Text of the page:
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mamented with crockets on the angles, and at three several distances, encircled with windows, having triangular heads. The height of the tower, to the battlements, is 135 feet, and thence to the top of the weathercock:138, making together 278 feet. The nave, or choir, as it is called, including the chancel and side ailes, measures in length, inside, one hundred, and sixteen feet, and eighty feet in breadth. no - * * * ***, *** * * * * *
Within the church are several handsome monuments to the memory of different families of distinction. One to Sir Thomas Bury, Knight, Lord chief Baron of the Exchequer in the time of George the First.” A sumptuous marble monument, with the figure of justice, and a medallion representing Lord Chief Justice Ryder, who died May 5th, 1756, a day before the patent could pass by a warrant issued for the purpose of creating him Baron Harrowby. A magnificent monument, consisting of a pyramid of blue marble, and a sarcophagus of white, and a bust or. namented with various naval trophies, with the arms of Cust, to the memory of William Cust, Esq. “a brave and judicious sea officer, who having signalized himself in a series of dangerous and successful enterprizes, was unfortunately killed by a cannon ball, March 8th, 1747; erected by his uncle, the late Right Honourable Wiscount Tyrconnel.”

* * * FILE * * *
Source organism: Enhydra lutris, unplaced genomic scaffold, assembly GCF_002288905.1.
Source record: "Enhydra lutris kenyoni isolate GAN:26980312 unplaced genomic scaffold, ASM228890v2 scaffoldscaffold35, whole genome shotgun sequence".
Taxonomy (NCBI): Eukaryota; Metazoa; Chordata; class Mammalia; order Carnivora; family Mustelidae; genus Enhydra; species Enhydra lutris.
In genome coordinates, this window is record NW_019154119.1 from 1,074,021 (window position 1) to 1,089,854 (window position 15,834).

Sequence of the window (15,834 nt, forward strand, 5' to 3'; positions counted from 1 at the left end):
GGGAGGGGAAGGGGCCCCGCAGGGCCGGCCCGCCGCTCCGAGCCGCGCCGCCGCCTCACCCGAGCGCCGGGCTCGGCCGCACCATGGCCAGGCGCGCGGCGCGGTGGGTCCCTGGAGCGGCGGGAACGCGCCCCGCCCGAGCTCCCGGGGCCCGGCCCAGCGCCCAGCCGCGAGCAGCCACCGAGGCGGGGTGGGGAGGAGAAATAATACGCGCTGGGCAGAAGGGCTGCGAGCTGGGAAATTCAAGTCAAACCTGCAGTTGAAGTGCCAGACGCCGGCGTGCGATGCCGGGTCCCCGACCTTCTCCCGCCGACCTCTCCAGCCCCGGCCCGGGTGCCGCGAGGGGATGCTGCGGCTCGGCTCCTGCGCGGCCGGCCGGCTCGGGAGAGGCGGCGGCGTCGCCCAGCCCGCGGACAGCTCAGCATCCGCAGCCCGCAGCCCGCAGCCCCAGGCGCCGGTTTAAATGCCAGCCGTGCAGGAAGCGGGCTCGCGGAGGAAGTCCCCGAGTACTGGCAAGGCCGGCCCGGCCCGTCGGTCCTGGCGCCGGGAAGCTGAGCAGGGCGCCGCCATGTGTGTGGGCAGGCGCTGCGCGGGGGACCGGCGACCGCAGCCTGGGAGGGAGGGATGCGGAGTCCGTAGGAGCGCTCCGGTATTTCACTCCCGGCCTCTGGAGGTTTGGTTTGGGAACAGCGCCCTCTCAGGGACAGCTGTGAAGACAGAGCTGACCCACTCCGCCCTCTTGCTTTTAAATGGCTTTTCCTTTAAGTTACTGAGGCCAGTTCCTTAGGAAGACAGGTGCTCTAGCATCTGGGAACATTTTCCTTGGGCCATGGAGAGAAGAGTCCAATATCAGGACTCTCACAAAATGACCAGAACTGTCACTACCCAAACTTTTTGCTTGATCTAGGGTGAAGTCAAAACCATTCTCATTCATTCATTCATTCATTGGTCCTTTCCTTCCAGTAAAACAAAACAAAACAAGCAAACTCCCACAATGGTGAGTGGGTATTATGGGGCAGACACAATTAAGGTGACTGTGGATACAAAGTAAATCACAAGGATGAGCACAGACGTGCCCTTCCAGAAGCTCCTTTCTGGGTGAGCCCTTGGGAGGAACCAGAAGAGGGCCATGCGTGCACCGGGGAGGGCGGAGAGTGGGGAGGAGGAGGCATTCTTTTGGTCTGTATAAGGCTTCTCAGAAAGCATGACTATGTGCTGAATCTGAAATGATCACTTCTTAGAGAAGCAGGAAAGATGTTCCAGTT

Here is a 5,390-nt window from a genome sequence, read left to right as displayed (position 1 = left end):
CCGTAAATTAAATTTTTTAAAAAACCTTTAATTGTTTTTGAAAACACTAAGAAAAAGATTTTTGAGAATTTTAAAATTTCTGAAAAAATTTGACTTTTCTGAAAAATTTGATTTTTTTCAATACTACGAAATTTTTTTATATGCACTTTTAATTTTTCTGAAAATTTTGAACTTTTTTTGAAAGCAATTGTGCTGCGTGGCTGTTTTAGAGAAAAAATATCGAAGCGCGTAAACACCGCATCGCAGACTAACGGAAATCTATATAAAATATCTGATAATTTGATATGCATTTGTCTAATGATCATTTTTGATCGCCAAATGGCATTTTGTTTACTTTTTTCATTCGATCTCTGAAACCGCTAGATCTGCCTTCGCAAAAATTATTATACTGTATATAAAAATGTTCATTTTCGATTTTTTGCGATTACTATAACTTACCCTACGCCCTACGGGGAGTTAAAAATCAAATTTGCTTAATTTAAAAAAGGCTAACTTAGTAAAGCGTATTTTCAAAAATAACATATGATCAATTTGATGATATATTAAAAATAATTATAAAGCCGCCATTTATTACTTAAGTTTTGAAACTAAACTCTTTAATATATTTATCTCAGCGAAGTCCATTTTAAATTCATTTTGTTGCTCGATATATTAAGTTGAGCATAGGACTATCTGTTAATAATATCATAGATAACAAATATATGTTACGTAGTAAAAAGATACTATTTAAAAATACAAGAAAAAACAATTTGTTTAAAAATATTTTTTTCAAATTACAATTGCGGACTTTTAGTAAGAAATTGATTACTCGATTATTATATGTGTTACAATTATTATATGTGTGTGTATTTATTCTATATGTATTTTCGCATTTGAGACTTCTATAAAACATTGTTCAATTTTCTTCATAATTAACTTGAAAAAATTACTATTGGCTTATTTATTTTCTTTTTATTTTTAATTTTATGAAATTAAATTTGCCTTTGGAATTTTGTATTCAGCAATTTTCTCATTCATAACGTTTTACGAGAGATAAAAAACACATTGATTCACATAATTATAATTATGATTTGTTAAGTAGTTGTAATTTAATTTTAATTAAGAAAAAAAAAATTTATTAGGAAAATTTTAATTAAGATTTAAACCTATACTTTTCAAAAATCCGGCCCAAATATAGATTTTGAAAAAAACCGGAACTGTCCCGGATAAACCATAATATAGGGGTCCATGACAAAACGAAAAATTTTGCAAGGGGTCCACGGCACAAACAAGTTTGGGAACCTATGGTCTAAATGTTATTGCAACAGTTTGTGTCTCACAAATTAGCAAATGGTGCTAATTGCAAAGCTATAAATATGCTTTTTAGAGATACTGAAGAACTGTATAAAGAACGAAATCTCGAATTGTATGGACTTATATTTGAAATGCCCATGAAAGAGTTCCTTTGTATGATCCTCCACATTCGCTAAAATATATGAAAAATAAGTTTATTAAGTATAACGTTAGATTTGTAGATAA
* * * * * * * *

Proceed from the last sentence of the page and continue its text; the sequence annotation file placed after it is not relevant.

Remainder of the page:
The font in this church is a handsome specimen of ancient sculpture. It stands upon a pedestal of two steps. The shape is octangular. The base of the shaft is ornamented with heads and alternate roses. On the shaft are statues of various saints placed in niches; and round the font, under crocketted canopies, many figures in basso relievo. These are intended to represent the seven sacraments. “
The vestry has been fitted up to receive a large number of books, which were left by the will of the late Rev. John Newcome, D. D. Master of St. John's College, Cambridge.” He was a native of Grantham, and bequeathed them as a public library, for the use of the inhabitants in the town and neighbourhood.